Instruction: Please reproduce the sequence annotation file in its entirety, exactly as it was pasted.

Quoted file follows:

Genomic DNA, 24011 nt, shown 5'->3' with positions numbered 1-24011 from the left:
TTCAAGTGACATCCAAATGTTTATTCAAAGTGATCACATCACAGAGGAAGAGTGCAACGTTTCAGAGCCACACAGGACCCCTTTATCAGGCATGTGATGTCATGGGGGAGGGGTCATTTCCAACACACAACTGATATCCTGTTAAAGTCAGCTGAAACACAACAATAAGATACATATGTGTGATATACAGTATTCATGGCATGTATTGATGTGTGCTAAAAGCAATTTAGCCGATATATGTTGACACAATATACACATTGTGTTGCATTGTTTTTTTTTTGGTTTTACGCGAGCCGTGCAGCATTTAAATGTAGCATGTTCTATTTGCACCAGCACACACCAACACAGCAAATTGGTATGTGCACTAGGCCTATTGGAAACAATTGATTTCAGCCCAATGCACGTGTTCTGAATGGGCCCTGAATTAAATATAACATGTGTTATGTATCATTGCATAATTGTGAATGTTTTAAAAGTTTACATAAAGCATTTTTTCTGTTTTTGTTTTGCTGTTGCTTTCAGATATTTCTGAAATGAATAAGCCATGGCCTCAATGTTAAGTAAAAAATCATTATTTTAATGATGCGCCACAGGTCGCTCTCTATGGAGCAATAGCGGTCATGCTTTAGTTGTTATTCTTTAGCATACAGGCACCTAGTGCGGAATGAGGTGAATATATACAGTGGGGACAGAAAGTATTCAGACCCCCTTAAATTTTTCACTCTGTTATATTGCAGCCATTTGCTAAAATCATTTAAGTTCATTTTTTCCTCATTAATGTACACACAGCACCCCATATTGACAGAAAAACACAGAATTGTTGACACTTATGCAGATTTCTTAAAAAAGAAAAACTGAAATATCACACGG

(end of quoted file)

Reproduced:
Genomic DNA, 24011 nt, shown 5'->3' with positions numbered 1-24011 from the left:
TTCAAGTGACATCCAAATGTTTATTCAAAGTGATCACATCACAGAGGAAGAGTGCAACGTTTCAGAGCCACACAGGACCCCTTTATCAGGCATGTGATGTCATGGGGGAGGGGTCATTTCCAACACACAACTGATATCCTGTTAAAGTCAGCTGAAACACAACAATAAGATACATATGTGTGATATACAGTATTCATGGCATGTATTGATGTGTGCTAAAAGCAATTTAGCCGATATATGTTGACACAATATACACATTGTGTTGCATTGTTTTTTTTTTGGTTTTACGCGAGCCGTGCAGCATTTAAATGTAGCATGTTCTATTTGCACCAGCACACACCAACACAGCAAATTGGTATGTGCACTAGGCCTATTGGAAACAATTGATTTCAGCCCAATGCACGTGTTCTGAATGGGCCCTGAATTAAATATAACATGTGTTATGTATCATTGCATAATTGTGAATGTTTTAAAAGTTTACATAAAGCATTTTTTCTGTTTTTGTTTTGCTGTTGCTTTCAGATATTTCTGAAATGAATAAGCCATGGCCTCAATGTTAAGTAAAAAATCATTATTTTAATGATGCGCCACAGGTCGCTCTCTATGGAGCAATAGCGGTCATGCTTTAGTTGTTATTCTTTAGCATACAGGCACCTAGTGCGGAATGAGGTGAATATATACAGTGGGGACAGAAAGTATTCAGACCCCCTTAAATTTTTCACTCTGTTATATTGCAGCCATTTGCTAAAATCATTTAAGTTCATTTTTTCCTCATTAATGTACACACAGCACCCCATATTGACAGAAAAACACAGAATTGTTGACACTTATGCAGATTTCTTAAAAAAGAAAAACTGAAATATCACACGG